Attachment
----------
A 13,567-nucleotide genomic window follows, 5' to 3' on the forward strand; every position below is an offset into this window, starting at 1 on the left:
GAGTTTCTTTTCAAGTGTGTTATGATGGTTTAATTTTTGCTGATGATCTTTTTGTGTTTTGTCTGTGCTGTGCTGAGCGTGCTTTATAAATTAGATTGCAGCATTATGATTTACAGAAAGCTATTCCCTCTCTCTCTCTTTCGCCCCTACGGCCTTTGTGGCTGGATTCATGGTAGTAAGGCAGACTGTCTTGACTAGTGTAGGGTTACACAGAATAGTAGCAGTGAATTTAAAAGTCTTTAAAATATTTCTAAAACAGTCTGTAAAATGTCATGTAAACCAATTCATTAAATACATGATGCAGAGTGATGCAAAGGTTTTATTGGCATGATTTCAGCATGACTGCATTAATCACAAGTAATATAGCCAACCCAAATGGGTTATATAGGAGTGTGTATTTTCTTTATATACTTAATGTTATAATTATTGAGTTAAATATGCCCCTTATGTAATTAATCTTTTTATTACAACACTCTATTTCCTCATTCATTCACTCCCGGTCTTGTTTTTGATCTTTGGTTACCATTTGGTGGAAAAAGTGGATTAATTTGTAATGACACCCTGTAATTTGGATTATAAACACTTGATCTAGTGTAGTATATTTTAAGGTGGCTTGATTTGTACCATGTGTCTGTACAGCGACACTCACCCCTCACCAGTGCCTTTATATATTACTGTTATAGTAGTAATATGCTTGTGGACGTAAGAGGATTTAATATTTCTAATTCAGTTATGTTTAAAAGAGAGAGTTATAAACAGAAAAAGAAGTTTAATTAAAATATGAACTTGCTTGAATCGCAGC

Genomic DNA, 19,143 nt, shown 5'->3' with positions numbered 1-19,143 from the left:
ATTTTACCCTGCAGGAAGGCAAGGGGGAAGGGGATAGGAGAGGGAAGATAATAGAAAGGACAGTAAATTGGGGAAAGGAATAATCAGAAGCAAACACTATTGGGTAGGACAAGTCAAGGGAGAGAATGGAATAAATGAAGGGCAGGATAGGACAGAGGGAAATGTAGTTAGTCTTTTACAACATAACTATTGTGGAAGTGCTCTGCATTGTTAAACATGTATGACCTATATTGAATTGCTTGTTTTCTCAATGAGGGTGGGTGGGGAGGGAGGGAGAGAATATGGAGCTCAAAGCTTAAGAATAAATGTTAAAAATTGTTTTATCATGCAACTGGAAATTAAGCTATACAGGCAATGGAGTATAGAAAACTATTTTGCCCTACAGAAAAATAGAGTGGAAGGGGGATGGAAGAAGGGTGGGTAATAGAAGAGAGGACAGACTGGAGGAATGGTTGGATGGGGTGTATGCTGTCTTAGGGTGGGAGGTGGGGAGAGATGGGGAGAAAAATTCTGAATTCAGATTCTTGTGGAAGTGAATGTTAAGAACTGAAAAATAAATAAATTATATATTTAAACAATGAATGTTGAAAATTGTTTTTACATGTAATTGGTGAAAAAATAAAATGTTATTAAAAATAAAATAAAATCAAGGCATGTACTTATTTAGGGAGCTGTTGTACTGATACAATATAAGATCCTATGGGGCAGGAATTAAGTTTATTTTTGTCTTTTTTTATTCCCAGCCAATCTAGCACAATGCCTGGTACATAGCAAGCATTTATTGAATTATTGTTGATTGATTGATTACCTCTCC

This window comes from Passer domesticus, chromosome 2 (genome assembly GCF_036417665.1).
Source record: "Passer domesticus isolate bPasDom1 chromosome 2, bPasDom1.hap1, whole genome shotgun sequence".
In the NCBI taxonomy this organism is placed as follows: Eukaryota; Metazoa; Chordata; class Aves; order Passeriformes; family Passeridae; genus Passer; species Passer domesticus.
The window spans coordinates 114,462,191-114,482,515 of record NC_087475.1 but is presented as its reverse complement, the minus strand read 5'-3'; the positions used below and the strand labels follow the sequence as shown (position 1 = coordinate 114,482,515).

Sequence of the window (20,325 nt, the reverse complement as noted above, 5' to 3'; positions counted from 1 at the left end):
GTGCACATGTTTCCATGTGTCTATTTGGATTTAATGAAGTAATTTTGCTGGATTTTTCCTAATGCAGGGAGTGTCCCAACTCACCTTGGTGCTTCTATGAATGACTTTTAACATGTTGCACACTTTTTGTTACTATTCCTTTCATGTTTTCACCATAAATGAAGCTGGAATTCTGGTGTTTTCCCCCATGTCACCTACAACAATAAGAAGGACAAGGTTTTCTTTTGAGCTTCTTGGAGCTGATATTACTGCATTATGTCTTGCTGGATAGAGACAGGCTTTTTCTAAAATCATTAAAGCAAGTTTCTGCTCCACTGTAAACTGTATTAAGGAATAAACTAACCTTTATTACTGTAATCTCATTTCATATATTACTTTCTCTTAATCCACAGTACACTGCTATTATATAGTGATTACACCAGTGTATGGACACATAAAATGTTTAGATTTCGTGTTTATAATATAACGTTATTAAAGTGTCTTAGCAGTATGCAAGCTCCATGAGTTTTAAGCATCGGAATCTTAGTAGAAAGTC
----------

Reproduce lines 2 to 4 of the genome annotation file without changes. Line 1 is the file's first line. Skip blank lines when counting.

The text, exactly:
GAGTTTCTTTTCAAGTGTGTTATGATGGTTTAATTTTTGCTGATGATCTTTTTGTGTTTTGTCTGTGCTGTGCTGAGCGTGCTTTATAAATTAGATTGCAGCATTATGATTTACAGAAAGCTATTCCCTCTCTCTCTCTTTCGCCCCTACGGCCTTTGTGGCTGGATTCATGGTAGTAAGGCAGACTGTCTTGACTAGTGTAGGGTTACACAGAATAGTAGCAGTGAATTTAAAAGTCTTTAAAATATTTCTAAAACAGTCTGTAAAATGTCATGTAAACCAATTCATTAAATACATGATGCAGAGTGATGCAAAGGTTTTATTGGCATGATTTCAGCATGACTGCATTAATCACAAGTAATATAGCCAACCCAAATGGGTTATATAGGAGTGTGTATTTTCTTTATATACTTAATGTTATAATTATTGAGTTAAATATGCCCCTTATGTAATTAATCTTTTTATTACAACACTCTATTTCCTCATTCATTCACTCCCGGTCTTGTTTTTGATCTTTGGTTACCATTTGGTGGAAAAAGTGGATTAATTTGTAATGACACCCTGTAATTTGGATTATAAACACTTGATCTAGTGTAGTATATTTTAAGGTGGCTTGATTTGTACCATGTGTCTGTACAGCGACACTCACCCCTCACCAGTGCCTTTATATATTACTGTTATAGTAGTAATATGCTTGTGGACGTAAGAGGATTTAATATTTCTAATTCAGTTATGTTTAAAAGAGAGAGTTATAAACAGAAAAAGAAGTTTAATTAAAATATGAACTTGCTTGAATCGCAGC

Genomic DNA, 19,143 nt, shown 5'->3' with positions numbered 1-19,143 from the left:
ATTTTACCCTGCAGGAAGGCAAGGGGGAAGGGGATAGGAGAGGGAAGATAATAGAAAGGACAGTAAATTGGGGAAAGGAATAATCAGAAGCAAACACTATTGGGTAGGACAAGTCAAGGGAGAGAATGGAATAAATGAAGGGCAGGATAGGACAGAGGGAAATGTAGTTAGTCTTTTACAACATAACTATTGTGGAAGTGCTCTGCATTGTTAAACATGTATGACCTATATTGAATTGCTTGTTTTCTCAATGAGGGTGGGTGGGGAGGGAGGGAGAGAATATGGAGCTCAAAGCTTAAGAATAAATGTTAAAAATTGTTTTATCATGCAACTGGAAATTAAGCTATACAGGCAATGGAGTATAGAAAACTATTTTGCCCTACAGAAAAATAGAGTGGAAGGGGGATGGAAGAAGGGTGGGTAATAGAAGAGAGGACAGACTGGAGGAATGGTTGGATGGGGTGTATGCTGTCTTAGGGTGGGAGGTGGGGAGAGATGGGGAGAAAAATTCTGAATTCAGATTCTTGTGGAAGTGAATGTTAAGAACTGAAAAATAAATAAATTATATATTTAAACAATGAATGTTGAAAATTGTTTTTACATGTAATTGGTGAAAAAATAAAATGTTATTAAAAATAAAATAAAATCAAGGCATGTACTTATTTAGGGAGCTGTTGTACTGATACAATATAAGATCCTATGGGGCAGGAATTAAGTTTATTTTTGTCTTTTTTTATTCCCAGCCAATCTAGCACAATGCCTGGTACATAGCAAGCATTTATTGAATTATTGTTGATTGATTGATTACCTCTCC